ELISAs Do Little? Your Guide to ELISAs Part One

30 October, 2019
ELISAs Do Little? Your Guide to ELISAs Part One

Enzyme-Linked Immunosorbent Assays (or ELISAs) are widely used for the detection and quantification of proteins, peptides, hormones, and other substances in a sample. ELISAs are relatively cheap to run, highly reproducible, and require comparatively little hands on time. They demonstrate higher sensitivity than other applications like western blot, and are able to detect picogram amounts of the target antigen.

The inclusion of standards with known quantities of the target antigen enables ELISAs to produce quantitative as well as qualitative data.  And for the detection of popular analytes such as cytokines like interferon gamma from a range of sample types, kits are readily available, enabling detection of infections such as Bovine Tuberculosis (Figure 1).  

ELISA standard curve

Fig.1. Typical assay curve using standards and reagents supplied in the Bovine IFN Gamma ELISA Kit (MCA5638KZZ).

There are different types of ELISAs, each with advantages and disadvantages depending on the analyte of interest and sample type being used.  Selecting the type of ELISA to perform your experiment is probably the most critical part of planning and performing an ELISA.

There are four main types: direct, indirect, sandwich, and competitive. This blog is the first of a two-part series covering the different types of ELISA and their advantages and disadvantages. It is designed to help you determine which ELISA is right for you and hopefully prevent your ELISA assay from doing little!

Part One examines direct and indirect ELISAs in more detail, and Part Two covers sandwich and competitive ELISAs.

Direct ELISAs

Direct ELISAs may be used to perform antibody screening and qualitative and quantitative detection of an analyte within a sample.

The first step of a direct ELISA is immobilization of the target analyte in your sample to the well of an ELISA plate by diluting the analyte in a coating buffer such as carbonate-bicarbonate buffer or phosphate buffered saline (PBS). An antibody targeting the analyte is then added to the well.  In a direct ELISA, this antibody is conjugated to an enzyme, most commonly to horseradish peroxidase (HRP) and a substrate for the enzyme is then added to the well.  The enzyme-substrate reaction results in a measurable change, which depending on the conjugate used, could be a colorimetric change, the emission of fluorescence, or a chemiluminescent signal.

The main advantage of direct ELISA is that the antibody targeting the analyte of interest is directly conjugated, removing the need for the addition of a secondary antibody. This not only makes direct ELISA the quickest technique to perform but also reduces the potential for nonspecific background signal due to reagents used and human error. As fewer reagents and steps are required, direct ELISA tends to be less prone to errors. However, since all of the proteins in your sample, not just your protein of interest, are bound to the well, nonspecific binding and high background are more likely. Direct ELISAs also tend to be less sensitive than other types of ELISA based assays as there is no signal amplification.  They also require a directly conjugated antibody specifically targeting your protein of interest, which might not be readily available. In addition, the direct labeling of a primary antibody can be expensive and time-consuming, and may reduce the ability of the antibody to bind to its target antigen.  Direct ELISAs are typically used when an immune response needs to be analyzed, but an indirect ELISA can also be used to overcome some of the limitations of this application.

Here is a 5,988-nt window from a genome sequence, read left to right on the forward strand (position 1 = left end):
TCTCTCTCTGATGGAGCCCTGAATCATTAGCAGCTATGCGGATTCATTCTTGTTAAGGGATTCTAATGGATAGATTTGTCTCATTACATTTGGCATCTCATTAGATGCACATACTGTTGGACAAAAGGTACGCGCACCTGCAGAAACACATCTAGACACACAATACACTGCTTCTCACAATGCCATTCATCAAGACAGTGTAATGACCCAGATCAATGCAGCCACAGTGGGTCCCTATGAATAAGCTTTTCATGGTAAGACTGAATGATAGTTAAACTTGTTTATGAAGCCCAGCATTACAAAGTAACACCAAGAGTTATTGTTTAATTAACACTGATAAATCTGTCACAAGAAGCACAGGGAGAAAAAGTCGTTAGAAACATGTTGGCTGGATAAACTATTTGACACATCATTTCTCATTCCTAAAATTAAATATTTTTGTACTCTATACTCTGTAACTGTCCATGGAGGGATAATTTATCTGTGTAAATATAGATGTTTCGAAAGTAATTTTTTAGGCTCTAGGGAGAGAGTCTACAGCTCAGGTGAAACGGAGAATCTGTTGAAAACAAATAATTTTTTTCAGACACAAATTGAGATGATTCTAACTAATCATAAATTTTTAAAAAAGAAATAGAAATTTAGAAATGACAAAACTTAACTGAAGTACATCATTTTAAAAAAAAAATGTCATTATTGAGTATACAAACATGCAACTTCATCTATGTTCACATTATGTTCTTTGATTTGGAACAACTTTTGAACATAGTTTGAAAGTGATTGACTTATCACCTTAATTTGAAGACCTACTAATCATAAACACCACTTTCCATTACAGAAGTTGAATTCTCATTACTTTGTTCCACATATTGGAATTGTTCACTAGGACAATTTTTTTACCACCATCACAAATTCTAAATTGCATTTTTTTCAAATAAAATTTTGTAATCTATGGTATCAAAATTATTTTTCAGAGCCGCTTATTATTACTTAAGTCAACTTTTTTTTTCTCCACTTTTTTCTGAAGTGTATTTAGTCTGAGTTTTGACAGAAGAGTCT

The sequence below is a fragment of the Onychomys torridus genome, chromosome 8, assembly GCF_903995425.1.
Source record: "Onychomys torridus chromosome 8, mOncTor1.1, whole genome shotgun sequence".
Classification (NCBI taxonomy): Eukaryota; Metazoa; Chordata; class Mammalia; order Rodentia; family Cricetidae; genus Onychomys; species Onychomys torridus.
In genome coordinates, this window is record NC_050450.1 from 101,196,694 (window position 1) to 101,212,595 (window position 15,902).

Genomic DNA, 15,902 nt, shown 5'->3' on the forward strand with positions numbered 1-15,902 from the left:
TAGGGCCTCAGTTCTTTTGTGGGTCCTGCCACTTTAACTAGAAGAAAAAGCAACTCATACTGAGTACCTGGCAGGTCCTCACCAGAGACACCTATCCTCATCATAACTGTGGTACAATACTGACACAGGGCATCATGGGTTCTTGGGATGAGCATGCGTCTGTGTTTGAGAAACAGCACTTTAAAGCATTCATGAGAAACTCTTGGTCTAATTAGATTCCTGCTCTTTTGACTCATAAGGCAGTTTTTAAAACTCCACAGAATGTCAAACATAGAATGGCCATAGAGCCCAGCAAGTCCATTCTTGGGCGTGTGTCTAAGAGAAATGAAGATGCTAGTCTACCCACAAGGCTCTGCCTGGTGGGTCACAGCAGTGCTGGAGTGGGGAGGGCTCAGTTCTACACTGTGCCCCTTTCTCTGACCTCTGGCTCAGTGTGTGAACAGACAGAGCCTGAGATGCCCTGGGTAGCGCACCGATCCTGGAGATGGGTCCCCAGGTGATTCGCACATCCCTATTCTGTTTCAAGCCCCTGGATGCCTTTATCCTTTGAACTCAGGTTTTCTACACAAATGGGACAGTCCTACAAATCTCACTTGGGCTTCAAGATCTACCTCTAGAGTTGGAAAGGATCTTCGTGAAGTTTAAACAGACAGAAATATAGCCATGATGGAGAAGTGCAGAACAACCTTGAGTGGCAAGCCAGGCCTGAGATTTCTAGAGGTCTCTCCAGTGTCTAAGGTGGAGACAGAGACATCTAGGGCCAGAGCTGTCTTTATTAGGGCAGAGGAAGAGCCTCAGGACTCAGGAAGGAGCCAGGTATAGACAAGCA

Indirect ELISAs

An indirect ELISA is similar to a direct ELISA in that both techniques require immobilization of the analyte to the ELISA plate as the first step. However, unlike direct ELISAs, detection is a two-step process. Rather than using a directly conjugated primary antibody, unconjugated primary antibodies are used and then detected using a labeled secondary antibody.

This use of a conjugated secondary antibody, rather than a directly conjugated primary antibody, results in amplification of signal from primary antibodies bound to the analyte, increasing the sensitivity compared to direct ELISA. The high level of sensitivity makes indirect ELISA the preferred method for quantifying total analyte concentration in a sample.  However, the use of a secondary antibody does increase the possibility of background signal as the secondary antibody may cross-react with the adsorbed analyte. The additional step also means that an indirect ELISA takes longer to run than a direct ELISA.


Table 1. Advantages and disadvantages of direct and indirect ELISAs.

Advantages and disadvantages of direct and indirect ELISAs.


Learn More about ELISA with Bio-Rad’s Guide

Understand the principles of ELISA, find key facts, get troubleshooting advice, and learn how to optimize your ELISA to achieve successful results.


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